My department was out on the production line in the section of the plant where B-20 Bombers were assembled. In the other section of the huge plant the assembly of C-53 Cargo Planes took place. My employee name tag gave me run of the plant, and you can bet I took advantage of it. I would get my little reports all typed up, (remember I could type 80 wpm!) and then take off, stopping by to see my riveter and parts pals, then roam the entire place. Now one would wonder how I managed that routine. Well, it was easy – I had my boss, Supervisor Mosby, snowed 5 minutes after I met him. He was a great little guy, and as long as I had my reports done, he was probably glad to get rid of me for awhile. He was maybe 35 years old, but to me at 24, he was ancient. We became great friends, and along with his little wife (both very short people) they would have me come over for dinner every once in awhile. They paid attention to me as parents for the children they never had. Mrs. Mosby would even give my Mom a call to mention how I was doing. Mr. Mosby had 3½ fingers missing on his left hand. He was quite a craftsman, however some electric saw had won the battle earlier in his life.

I always loved poking around that plant to see everything there was to see. It was always so awesome to be a part of it, and watch this massive production going on. (Even though my contribution was typing a few reports now and again.) It was still mind boggling.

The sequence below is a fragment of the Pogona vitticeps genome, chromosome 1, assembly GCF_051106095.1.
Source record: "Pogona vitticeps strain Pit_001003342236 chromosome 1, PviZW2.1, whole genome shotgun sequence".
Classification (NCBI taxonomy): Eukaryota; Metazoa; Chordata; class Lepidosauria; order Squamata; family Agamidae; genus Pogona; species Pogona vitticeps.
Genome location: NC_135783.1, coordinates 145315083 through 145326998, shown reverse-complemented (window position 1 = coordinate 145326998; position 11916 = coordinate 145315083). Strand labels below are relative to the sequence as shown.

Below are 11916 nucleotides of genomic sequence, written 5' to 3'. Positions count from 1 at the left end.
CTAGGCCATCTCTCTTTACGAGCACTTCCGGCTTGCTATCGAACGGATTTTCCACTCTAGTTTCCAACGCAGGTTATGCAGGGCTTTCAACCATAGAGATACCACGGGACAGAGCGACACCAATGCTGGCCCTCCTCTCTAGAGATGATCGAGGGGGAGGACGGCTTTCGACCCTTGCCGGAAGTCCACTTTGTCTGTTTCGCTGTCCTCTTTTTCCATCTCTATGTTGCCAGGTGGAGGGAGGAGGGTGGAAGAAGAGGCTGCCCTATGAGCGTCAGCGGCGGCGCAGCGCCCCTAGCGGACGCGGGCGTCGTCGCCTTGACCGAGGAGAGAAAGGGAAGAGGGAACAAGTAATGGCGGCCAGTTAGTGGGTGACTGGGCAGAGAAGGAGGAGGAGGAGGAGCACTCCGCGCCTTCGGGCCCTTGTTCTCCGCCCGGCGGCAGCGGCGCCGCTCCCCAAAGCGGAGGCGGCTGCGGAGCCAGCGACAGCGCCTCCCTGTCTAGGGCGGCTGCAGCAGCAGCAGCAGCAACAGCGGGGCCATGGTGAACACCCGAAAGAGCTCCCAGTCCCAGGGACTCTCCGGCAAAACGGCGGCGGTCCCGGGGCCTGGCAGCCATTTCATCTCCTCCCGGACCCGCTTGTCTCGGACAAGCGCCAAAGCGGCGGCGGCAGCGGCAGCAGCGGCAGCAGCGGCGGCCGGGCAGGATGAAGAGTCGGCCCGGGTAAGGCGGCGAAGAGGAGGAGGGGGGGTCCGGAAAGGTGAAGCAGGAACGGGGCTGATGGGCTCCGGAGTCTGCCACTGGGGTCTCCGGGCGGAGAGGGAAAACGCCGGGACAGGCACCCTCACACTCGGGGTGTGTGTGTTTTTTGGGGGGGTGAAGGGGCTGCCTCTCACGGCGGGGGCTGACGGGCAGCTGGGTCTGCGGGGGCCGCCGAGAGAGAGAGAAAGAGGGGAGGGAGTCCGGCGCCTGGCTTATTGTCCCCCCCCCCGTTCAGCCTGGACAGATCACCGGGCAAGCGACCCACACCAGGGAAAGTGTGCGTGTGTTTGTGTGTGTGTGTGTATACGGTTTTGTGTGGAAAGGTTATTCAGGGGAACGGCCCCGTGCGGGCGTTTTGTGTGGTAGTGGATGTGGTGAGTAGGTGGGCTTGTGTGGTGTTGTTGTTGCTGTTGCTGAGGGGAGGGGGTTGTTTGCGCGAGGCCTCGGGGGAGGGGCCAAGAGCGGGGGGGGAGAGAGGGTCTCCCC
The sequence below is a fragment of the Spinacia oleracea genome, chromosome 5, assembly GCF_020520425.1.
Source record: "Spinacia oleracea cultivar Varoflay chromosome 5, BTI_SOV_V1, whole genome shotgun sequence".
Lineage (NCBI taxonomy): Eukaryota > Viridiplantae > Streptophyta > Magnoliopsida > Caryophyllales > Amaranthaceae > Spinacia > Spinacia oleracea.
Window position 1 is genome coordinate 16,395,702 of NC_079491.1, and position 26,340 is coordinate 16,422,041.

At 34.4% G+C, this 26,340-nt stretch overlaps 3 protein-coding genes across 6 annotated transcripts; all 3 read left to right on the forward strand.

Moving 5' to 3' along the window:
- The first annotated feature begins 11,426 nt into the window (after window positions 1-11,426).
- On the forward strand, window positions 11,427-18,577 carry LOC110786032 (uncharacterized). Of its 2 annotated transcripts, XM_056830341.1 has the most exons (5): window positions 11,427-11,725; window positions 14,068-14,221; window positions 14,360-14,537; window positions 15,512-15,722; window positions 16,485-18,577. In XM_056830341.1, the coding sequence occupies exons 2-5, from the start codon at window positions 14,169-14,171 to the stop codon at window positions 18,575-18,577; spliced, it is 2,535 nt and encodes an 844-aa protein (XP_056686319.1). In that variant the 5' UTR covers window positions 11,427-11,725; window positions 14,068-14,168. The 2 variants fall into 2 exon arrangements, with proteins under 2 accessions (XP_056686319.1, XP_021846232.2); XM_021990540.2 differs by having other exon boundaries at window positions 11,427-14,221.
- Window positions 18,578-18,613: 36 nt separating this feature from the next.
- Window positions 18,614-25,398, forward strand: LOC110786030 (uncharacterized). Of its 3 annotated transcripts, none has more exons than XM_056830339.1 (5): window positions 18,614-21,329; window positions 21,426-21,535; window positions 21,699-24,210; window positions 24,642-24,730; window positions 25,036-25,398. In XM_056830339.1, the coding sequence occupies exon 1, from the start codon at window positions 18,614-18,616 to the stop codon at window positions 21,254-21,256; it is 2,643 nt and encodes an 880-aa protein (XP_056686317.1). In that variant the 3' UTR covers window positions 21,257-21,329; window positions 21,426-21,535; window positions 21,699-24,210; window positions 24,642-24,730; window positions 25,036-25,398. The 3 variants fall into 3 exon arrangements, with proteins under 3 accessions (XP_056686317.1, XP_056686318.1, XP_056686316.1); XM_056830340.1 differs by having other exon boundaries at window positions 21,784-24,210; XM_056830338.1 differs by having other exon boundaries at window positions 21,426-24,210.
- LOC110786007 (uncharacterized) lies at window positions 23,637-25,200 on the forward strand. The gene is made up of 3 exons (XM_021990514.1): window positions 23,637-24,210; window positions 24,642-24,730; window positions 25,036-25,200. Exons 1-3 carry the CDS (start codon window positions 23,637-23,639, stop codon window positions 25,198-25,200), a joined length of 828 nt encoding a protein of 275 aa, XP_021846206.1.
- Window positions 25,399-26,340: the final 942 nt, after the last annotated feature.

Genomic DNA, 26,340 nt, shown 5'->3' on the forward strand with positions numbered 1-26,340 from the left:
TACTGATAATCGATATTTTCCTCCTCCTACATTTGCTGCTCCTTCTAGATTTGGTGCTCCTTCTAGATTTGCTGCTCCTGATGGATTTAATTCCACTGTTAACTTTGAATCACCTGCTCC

Now I must describe my office, so picture this: if you are old enough to remember the erector toy sets years ago, and you would build buildings, bridges, or whatever idea you had at the time – except you can see through them. This is what my office structure looked like. Someone with a mammoth erector set had been there. It was two stories tall, and maybe 20 ft x 20 ft square. The office (and I use the term loosely) was on the 2nd floor. We were up there because we had to be on the same level as the B-20’s pilot compartment where our inspectors could walk into the plane and take care of their inspections. On the main floor below other inspectors were checking out the belly of the plane. We had a couple of desks, a few chairs, and a filing cabinet, a wood plank floor, and still remember that people down below could look up and see right into my office.

I started this job working on swing shift, and after awhile, I got restless (and probably a little bored typing away at 80 wpm) so I asked Mosby, Boss Man, would he mind if I tried the graveyard shift for awhile. No, he didn’t mind, he filled out the transfer and there I was on graveyard shift. That turned into a disaster. I hated graveyard. I never could figure out when to sleep. So back to Mosby. Later, I asked him if I could try the day shift, and there I was for awhile working for one of the big bosses this time. Still preferred swing shift. So back to Mosby. For one thing, there was a bowling league in Santa Monica at 12 midnight on weekends, and after my absence of about 6 months, those bowlers probably thought I was dead and buried. Little did they know….

To end this saga of my participation to help the war effort, I lasted long enough to receive a 5-year pin with a teeny weeny diamond, and which I do not know where it is these days.

"Thank you for sharing this page" ~ Tammy